During an expedition to discover the meteor that wiped out the dinosaurs, scientist James Porter and industrialist John Greystoke explore the African jungle for clues to its whereabouts. Instead, they discover and inadvertently set off a nearby volcano, causing the everyone to perishes apart from Greystoke’s young son, J.J. Taken in by a recently bereaved female gorilla and renaming himself ‘Tarzan’ the young man spends many years in the jungle living among the gorillas. However, when James Porter’s daughter, Jane, arrives to see her father, Tarzan begins to remember his old life and nothing will ever be the same for him again.

Tarzan (2014) – Director: Reinhard Klooss

Is Tarzan (2014) appropriate for kids?

Rating: PG

Running Length: 94 mins

Starring: Kellan Lutz, Spencer Locke, Les Bubb

Genre: Animated, Drama


Based on the classic novel ‘Tarzan of the Apes’ by Edgar Rice Burroughs, ‘Tarzan’ is the latest adaptation. A young man raised by gorillas finds out who he really is; torn between his desire for human contact and wanting to remain and protect his ‘family’. Unlike most animated children’s movies, especially Disney’s 1999 version, ‘Tarzan’ chooses a darker and more adult tone. While a few of the animals are anthropomorphised to some extent, generally speaking, they do behave naturally which is an unusally brave move when audiences often expect the animals to be talking and expressing very human emotions.

A lot of criticism has been aimed at the animation which is not to the same standard as you would expect from large companies like Pixar and Dreamworks. However, not all animation companies have the same budgets and while the visuals in ‘Tarzan’ are good, audiences must accept that they may not be perfect. It has to be said that children rarely notice or care about the standard of animation and therefore it is more of an issue for the adults who are watching.

What is refreshing for this kind of movie is that the animals are treated with respect and are not used for the audience’s amusement. For instance, Tarzan comes across a snake that tries to bite him but he stops it and gently wraps its body around a branch. Other movies would have Tarzan throw the snake far away or tie its body around the branch in a knot which would expect to get some laughs at the expense of an animal that is simply behaving the way it would naturally.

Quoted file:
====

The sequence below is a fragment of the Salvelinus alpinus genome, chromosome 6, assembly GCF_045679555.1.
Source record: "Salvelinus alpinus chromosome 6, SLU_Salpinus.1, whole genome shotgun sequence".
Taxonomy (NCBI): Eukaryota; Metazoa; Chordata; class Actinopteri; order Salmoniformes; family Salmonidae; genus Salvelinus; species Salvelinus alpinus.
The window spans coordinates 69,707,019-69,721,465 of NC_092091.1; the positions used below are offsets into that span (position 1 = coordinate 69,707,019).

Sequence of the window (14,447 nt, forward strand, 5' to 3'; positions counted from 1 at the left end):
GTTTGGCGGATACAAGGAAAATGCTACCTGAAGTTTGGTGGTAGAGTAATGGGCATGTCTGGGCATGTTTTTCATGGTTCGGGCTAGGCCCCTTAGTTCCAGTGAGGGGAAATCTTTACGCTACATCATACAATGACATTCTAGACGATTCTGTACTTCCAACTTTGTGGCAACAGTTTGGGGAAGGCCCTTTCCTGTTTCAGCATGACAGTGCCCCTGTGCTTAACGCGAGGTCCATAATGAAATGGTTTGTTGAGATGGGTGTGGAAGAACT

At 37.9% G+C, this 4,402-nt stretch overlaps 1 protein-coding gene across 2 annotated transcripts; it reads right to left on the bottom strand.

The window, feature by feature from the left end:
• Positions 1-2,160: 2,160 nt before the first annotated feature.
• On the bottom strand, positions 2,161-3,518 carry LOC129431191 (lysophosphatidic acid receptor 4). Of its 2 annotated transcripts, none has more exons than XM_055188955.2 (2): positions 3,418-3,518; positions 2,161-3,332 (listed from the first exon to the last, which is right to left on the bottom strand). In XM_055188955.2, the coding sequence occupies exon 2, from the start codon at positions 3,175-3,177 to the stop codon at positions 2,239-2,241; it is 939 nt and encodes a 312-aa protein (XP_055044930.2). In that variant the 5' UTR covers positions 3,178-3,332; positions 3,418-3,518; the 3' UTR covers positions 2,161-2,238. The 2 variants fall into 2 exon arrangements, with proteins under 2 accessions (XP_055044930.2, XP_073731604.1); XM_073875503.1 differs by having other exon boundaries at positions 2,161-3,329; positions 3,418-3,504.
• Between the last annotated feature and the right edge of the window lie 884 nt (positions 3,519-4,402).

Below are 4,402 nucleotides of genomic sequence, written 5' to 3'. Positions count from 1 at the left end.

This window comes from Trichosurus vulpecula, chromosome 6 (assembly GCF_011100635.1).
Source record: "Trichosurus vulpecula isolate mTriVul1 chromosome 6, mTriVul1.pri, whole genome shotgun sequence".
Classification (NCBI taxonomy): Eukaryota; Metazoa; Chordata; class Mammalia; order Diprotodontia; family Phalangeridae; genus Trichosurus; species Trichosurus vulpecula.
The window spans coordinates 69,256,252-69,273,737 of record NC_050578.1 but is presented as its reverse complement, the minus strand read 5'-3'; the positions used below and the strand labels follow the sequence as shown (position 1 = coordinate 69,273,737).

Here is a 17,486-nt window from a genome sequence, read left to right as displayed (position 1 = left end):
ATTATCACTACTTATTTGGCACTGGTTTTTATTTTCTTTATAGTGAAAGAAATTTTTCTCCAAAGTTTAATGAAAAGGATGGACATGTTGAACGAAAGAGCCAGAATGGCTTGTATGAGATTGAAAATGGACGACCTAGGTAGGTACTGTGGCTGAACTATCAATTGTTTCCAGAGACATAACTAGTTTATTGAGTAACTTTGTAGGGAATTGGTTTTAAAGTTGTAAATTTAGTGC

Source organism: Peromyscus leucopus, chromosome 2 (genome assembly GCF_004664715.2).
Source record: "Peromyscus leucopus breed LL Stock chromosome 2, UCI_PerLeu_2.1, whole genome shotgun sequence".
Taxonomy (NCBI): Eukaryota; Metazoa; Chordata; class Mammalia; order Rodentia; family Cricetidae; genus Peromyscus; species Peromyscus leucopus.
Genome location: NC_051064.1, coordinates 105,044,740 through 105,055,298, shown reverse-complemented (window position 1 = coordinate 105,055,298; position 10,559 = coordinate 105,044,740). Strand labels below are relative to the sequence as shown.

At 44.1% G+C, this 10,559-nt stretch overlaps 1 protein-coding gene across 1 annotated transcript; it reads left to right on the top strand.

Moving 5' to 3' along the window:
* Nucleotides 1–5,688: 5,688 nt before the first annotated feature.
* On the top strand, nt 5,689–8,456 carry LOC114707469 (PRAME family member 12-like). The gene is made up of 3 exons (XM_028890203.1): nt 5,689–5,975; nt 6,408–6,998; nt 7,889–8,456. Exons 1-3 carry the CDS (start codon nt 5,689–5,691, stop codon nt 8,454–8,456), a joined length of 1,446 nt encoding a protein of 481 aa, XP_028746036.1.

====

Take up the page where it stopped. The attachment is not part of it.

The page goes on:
Other than a few plot threads which are introduced but ultimately go no-where, ‘Tarzan’ is a very entertaining and watchable movie which slightly older kids are likely to enjoy as long as the story is surprisingly grown-up in tone.


There are several animal deaths in the movie including a gorilla who is hit hard over the head with a rock. Its mate sits by the body and whimpers while others look on anxiously. Another young gorilla is killed when it falls to its death off a cliff, its mother tries to help but is unable to save it. The camera focuses on the mother’s stricken face so the death is not actually seen. Another gorilla is shot when it runs towards a human.

The deaths of the Greystoke parents and their helicopter pilot is handled sensitively but realistically. There is no suffering and the crash is seen from a long distance but just before the crash, when they realise that they are about to die, John Greystoke turns to his wife and says ‘Forgive me’.

There is also some animal violence. Towards the beginning of the movie, a ‘loner’ gorilla is established as very aggressive. It is very threatening and there are a few scenes where it fights other gorillas and Tarzan which are very intense. Around half-way through the movie, Tarzan acquires a knife which he uses in his fights with this gorilla. He usually uses it more to threaten and deter but he does slash the gorilla’s torso once although this does not result in any sever suffering or death.